Leach’s substantive initial efforts resulted in the release of the 3 CD set, Unjust Malaise which made available all of the then known serviceable recordings of this composer’s music.  Since then this recording became available and it may be the finest that Eastman did.

This is a live recording of a performance from 1974 which is quite lucid and listenable.  It starts slowly but quickly finds its rhythm and pace and provides an uninterrupted 70 minutes of consonant, even romantic sounds.  It’s relation to femininity or any gender issues is not clear, perhaps not even the point.  This piece also seems to have had a companion (called masculine) which is sadly now lost.

Anyone interested and entertained by the minimalist works already cited will find this work very inviting.  Hopefully the release of this recording will encourage a revival of this work and it will be performed again soon.  We as consumers are blessed to have this major work by this major composer available for listening and study.  Eastman deserves recognition as a composer and this disc certainly is a strong support for that.

Black Classical Part Four

As promised in a previous blog I am here continuing a little personal survey of recordings of music by black classical composers in honor of Black History Month. I suppose it is worth adding that I pursue these recordings because they present interesting and exciting repertoire that has not gotten the circulation it deserves. Sadly this is most likely the result of the failure of producers, performers audiences and investors to look at the value of the art itself, looking instead through the lens of racial prejudice. I hope that readers of these blogs will avail themselves of this music, these performers, these recordings and maybe come to realize that those old prejudices serve only to limit one’s world view and prevent a rewarding artistic experience. Art, like people, must come to be valued by its own merits, not limited on the basis of skin color. MLK definitely phrased that more elegantly.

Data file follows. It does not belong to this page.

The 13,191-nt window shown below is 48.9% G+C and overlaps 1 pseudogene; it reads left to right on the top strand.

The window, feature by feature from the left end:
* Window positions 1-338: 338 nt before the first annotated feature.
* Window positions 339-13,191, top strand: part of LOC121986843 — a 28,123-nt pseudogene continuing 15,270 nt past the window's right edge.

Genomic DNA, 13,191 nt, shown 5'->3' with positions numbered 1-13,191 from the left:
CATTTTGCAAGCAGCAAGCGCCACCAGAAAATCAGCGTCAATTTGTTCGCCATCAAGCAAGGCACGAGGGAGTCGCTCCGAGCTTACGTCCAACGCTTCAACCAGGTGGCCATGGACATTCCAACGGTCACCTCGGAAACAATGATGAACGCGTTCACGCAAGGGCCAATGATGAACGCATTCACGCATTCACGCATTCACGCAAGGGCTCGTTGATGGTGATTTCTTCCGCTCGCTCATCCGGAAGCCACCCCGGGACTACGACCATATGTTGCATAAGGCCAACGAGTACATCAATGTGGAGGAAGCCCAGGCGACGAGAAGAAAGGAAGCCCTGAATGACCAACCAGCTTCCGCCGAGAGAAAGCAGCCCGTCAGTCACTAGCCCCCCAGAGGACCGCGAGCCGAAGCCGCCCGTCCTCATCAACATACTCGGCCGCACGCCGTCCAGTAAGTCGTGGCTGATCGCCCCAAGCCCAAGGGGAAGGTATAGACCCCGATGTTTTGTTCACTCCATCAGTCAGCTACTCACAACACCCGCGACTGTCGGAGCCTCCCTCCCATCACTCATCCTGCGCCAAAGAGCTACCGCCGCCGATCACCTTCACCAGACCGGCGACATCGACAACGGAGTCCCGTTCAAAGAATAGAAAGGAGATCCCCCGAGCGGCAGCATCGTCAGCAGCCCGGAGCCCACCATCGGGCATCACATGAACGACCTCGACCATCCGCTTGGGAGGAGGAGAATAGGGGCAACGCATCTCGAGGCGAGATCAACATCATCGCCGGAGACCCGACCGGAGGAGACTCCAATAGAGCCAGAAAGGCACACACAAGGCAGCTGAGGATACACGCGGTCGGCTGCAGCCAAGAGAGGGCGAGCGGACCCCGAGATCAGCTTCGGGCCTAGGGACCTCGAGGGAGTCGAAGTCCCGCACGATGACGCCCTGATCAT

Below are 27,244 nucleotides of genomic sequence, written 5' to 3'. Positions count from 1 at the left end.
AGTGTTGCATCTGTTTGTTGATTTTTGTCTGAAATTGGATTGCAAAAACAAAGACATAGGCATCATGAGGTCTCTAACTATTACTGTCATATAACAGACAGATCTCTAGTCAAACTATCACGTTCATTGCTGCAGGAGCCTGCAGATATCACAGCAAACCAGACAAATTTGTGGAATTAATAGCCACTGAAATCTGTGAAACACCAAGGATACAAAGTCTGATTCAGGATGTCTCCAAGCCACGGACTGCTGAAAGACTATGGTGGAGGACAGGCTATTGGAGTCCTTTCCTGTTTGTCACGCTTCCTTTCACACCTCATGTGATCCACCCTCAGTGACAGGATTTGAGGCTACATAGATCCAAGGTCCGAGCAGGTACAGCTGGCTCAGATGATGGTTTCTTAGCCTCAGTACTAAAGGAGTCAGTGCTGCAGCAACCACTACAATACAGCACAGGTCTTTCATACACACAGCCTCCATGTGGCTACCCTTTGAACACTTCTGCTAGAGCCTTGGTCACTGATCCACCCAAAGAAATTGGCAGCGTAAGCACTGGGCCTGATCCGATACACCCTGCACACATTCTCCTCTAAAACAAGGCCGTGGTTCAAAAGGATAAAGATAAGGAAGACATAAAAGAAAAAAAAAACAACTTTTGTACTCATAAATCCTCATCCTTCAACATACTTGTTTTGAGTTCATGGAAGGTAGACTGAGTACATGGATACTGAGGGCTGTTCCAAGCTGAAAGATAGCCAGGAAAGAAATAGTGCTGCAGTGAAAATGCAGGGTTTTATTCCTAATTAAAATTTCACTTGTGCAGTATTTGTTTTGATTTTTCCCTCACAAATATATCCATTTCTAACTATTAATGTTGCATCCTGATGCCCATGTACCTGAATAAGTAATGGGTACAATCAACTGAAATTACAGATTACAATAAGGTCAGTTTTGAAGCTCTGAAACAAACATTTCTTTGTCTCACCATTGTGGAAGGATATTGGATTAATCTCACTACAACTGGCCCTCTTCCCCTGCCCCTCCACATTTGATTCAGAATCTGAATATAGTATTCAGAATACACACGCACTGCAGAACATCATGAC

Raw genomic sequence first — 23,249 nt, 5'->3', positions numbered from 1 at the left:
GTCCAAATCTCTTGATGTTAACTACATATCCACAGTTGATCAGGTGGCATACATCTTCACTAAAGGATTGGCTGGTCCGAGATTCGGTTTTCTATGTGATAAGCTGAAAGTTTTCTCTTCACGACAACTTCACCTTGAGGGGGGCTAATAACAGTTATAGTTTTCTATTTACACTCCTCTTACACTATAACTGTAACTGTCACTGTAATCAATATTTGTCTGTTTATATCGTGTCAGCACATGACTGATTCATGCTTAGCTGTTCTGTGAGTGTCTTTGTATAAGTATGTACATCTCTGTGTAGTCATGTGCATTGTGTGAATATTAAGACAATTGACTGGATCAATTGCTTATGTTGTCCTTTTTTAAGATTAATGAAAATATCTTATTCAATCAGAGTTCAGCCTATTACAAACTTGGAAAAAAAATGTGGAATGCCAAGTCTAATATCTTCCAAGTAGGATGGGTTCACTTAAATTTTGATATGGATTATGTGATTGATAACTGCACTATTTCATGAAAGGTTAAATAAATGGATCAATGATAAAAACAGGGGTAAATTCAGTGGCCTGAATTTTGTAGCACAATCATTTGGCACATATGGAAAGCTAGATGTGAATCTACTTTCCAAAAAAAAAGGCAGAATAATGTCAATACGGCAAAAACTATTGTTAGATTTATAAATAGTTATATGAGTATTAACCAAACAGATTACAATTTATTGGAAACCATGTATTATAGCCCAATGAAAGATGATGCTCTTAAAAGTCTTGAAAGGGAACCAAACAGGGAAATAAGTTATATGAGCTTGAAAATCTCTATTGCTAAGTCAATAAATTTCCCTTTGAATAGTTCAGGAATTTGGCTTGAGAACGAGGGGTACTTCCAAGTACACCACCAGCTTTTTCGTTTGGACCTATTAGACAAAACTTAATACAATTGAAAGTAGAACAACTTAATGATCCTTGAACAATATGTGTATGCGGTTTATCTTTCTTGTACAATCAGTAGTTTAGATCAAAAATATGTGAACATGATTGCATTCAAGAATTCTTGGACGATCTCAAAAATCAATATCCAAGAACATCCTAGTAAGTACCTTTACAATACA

And further proof of such valuable art can be found in a series of recordings on the Chicago-based label Cedille. In fact their website contains a link to the six albums of music by black composers they have thus far issued.

Building on the work he had begun with the Black Composers series for Columbia in the 1970s conductor Paul Freeman released three CDs in the Cedille series called ‘African Heritage Symphonic Series’. With the orchestra he founded Freeman presents music by Samuel Coleridge-Taylor, Fela Sowande, William Grant Still, Ulysses Kay, George Walker, Roque Cordero, Adolphus Hailstork, Hale Smith, David Abel’s, David Baker, William Banfield and Coleridge-Taylor Perkinson. Freeman released a CD dedicated exclusively to the music of Coleridge-Taylor Perkinson as well.